Moody's, McGraw Hill Still Don't Rate
But recently, these paragons of corporate virtue are trying to boost their image. So they're getting tough. Most recently, in August McGraw-Hill's S&P decided to downgrade the U.S.'s credit rating. A move that had exactly the opposite effect as had been intended -- investors scrambled to buy the U.S. 10 year bond, driving its interest rate down 35%.
Before delving into their recent performance, it's worth thinking a moment about why a tip of the hat is due to the ratings agencies. Contrary to the popular refrain in 2008, there were plenty of people who saw disaster coming before the financial crisis. In December 2006, I recommended betting on a drop in the price of a big sub-prime mortgage lender, NovaStar (PK: NOVS) -- its stock has since lost 99.7% of its value -- plunging from $106 to $0.36.
And without ratings agencies, NovaStar and its peers would never have grown as much as they did. How so? As I wrote in August 2007, the rating agencies wrapped that financial toxic waste in gold. Moody's and S&P used data supplied by the investment banks that pooled sub-prime mortgages to compete with each other to win lucrative ratings business from those banks.
The winner of some $3 billion in ratings business for this toxic waste was the agency willing to supply a AAA rating on the increasingly low quality pools of mortgages so investors around the world would be cleared to buy them. And as good quality borrowers had all taken on as much debt as they could, the lower quality loans supplied by the likes of NovaStar were the only thing left to fill the pipeline.
Thursday, Moody's reported on how it's been doing in the wake of this disaster -- and it put in a mixed performance. It was expected to report EPS of 49 cents down 15% from the year before on $542.8 million in revenue, up 5.7%. Its actual revenue was $531.3 million for the quarter -- 2.2% below expectations and its EPS of 57 cents beat expectations by over 16%.
And Moody's gave an upbeat outlook -- its CEO noted, "we are reaffirming our 2011 EPS guidance of $2.38 to $2.48 and we expect to be at the upper end of the range."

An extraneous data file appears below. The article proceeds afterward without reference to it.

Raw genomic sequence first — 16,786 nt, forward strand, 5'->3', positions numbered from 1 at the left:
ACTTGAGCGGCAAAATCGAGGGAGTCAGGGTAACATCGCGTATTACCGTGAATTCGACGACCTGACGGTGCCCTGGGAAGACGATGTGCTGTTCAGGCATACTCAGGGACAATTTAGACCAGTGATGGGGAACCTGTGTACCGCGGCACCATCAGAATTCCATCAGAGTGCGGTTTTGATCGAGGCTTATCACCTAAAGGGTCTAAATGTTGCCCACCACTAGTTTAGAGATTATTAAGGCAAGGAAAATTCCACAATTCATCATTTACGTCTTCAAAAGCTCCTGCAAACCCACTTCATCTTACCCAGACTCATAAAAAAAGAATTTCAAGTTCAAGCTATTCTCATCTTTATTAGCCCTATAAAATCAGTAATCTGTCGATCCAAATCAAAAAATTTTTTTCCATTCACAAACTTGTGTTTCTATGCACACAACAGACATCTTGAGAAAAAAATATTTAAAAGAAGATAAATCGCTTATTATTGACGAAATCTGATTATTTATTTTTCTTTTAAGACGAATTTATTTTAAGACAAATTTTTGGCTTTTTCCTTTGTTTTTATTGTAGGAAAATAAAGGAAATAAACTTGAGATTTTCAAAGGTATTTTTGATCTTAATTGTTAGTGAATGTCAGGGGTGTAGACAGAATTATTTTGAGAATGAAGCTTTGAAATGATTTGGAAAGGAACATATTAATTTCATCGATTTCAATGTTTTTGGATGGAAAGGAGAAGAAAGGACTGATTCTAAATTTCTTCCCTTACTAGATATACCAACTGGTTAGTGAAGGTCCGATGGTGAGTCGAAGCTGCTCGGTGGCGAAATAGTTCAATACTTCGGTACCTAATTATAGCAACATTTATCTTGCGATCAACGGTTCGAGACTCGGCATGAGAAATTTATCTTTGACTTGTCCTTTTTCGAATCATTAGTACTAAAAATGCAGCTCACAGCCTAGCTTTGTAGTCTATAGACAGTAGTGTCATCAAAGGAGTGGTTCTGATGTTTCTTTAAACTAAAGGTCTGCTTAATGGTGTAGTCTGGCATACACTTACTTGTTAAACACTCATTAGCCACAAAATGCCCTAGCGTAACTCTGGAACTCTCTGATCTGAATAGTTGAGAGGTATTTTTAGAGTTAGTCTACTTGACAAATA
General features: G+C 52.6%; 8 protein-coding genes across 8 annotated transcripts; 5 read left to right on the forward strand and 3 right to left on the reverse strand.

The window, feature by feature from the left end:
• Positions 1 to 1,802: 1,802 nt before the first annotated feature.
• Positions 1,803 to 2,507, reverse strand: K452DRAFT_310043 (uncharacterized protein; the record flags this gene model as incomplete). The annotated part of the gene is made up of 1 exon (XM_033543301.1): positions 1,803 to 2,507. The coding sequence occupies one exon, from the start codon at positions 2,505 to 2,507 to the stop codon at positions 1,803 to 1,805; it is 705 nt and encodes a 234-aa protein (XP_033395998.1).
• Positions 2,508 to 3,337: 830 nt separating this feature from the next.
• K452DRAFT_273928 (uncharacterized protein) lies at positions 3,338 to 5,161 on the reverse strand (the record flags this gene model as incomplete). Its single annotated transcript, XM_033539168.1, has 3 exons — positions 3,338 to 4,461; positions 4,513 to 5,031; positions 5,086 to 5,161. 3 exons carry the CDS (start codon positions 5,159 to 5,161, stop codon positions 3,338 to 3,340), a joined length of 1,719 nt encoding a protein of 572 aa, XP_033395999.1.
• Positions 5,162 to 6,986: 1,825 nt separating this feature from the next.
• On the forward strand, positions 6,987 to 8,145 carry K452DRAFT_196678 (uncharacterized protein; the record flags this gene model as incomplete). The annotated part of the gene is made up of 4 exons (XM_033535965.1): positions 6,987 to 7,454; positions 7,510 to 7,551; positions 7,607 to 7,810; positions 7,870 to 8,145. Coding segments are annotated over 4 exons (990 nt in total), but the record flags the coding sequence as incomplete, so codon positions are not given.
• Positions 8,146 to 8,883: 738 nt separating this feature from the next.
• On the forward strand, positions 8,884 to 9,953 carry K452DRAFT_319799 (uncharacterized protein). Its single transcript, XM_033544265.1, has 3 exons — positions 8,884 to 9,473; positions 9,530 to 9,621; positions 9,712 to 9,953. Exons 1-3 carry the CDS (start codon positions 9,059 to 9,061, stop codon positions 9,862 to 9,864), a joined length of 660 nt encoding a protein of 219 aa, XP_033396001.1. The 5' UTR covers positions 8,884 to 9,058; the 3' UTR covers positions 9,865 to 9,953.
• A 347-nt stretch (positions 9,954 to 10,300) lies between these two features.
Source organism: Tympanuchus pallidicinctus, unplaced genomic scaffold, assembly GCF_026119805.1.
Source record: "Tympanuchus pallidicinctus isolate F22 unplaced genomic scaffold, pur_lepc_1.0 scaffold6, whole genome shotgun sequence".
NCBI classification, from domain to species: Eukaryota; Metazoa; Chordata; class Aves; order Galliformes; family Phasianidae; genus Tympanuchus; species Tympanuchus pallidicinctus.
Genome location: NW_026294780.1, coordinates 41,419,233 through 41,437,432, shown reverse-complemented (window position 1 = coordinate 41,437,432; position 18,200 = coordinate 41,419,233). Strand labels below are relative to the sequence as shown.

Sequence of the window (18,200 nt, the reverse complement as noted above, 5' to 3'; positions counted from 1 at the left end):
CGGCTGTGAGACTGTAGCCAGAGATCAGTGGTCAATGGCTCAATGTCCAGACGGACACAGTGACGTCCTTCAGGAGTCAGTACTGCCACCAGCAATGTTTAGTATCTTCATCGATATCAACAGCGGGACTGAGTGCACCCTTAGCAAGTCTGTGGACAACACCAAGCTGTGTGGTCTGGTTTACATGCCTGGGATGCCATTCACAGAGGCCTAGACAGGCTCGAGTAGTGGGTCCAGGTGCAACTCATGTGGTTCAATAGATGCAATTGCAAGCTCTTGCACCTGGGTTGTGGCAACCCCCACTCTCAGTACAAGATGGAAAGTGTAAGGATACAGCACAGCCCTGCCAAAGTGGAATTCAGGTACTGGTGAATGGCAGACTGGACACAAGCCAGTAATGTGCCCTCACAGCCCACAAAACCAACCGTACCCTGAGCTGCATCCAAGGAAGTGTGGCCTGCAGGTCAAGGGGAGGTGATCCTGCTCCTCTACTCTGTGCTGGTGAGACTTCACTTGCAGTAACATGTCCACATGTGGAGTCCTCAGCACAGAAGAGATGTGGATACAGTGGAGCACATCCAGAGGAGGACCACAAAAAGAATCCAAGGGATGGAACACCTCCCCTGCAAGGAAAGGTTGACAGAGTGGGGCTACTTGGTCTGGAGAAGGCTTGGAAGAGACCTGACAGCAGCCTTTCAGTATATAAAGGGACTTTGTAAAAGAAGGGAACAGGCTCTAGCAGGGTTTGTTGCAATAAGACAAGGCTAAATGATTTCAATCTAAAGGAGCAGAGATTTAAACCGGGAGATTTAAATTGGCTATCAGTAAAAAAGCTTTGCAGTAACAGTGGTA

Meanwhile, McGraw-Hill has decided that it does not like all the attention it got for its S&P unit during the downgrade episode. So it announced in September that it would spin out S&P. And that will mean giving up a strong financial performer. After all, S&P - newly dubbed McGraw-Hill Markets will have $4 billion in revenue while the publishing business - McGraw-Hill Education will have only $2.4 billion in revenue.
When McGraw-Hill reported its third quarter results, they disappointed analysts. It $365.6 million in net income was down 3.8% from the year before and it missed by two cents analysts' $1.23 forecast for earnings. Not only that but McGraw-Hill lowered its full-year profit forecast as sales from its textbook division dropped for a fourth quarter in a row, while its credit-ratings revenue fell along with a drop in corporate bond issuance.
So does this mean you should skip McGraw-Hill shares and buy Moody's? Unless you like overpaying, you should skip.
- Moody's: Steady growth, good margins; expensive stock. Moody's sales have increased 13.1% in the past 12 months to $2.3 billion while net income jumped 26% to $618 million – yielding a whopping 27.6% net profit margin. Its PEG of 2.89 (where a PEG of 1.0 is considered fairly priced) is expensive on a P/E of 12.71 and expected earnings growth of 4.4% to $2.60 in 2012.
- McGraw Hill: Slow growth, decent margins; expensive stock. McGraw-Hill's sales have inched up 3.6% in the past 12 months to $6.25 billion while net income jumped 13.4% to $852 million – yielding a 14% net profit margin. Its PEG of 1.23 is high on a P/E of 15.64 and expected earnings growth of 12.7% to $3.20 in 2012.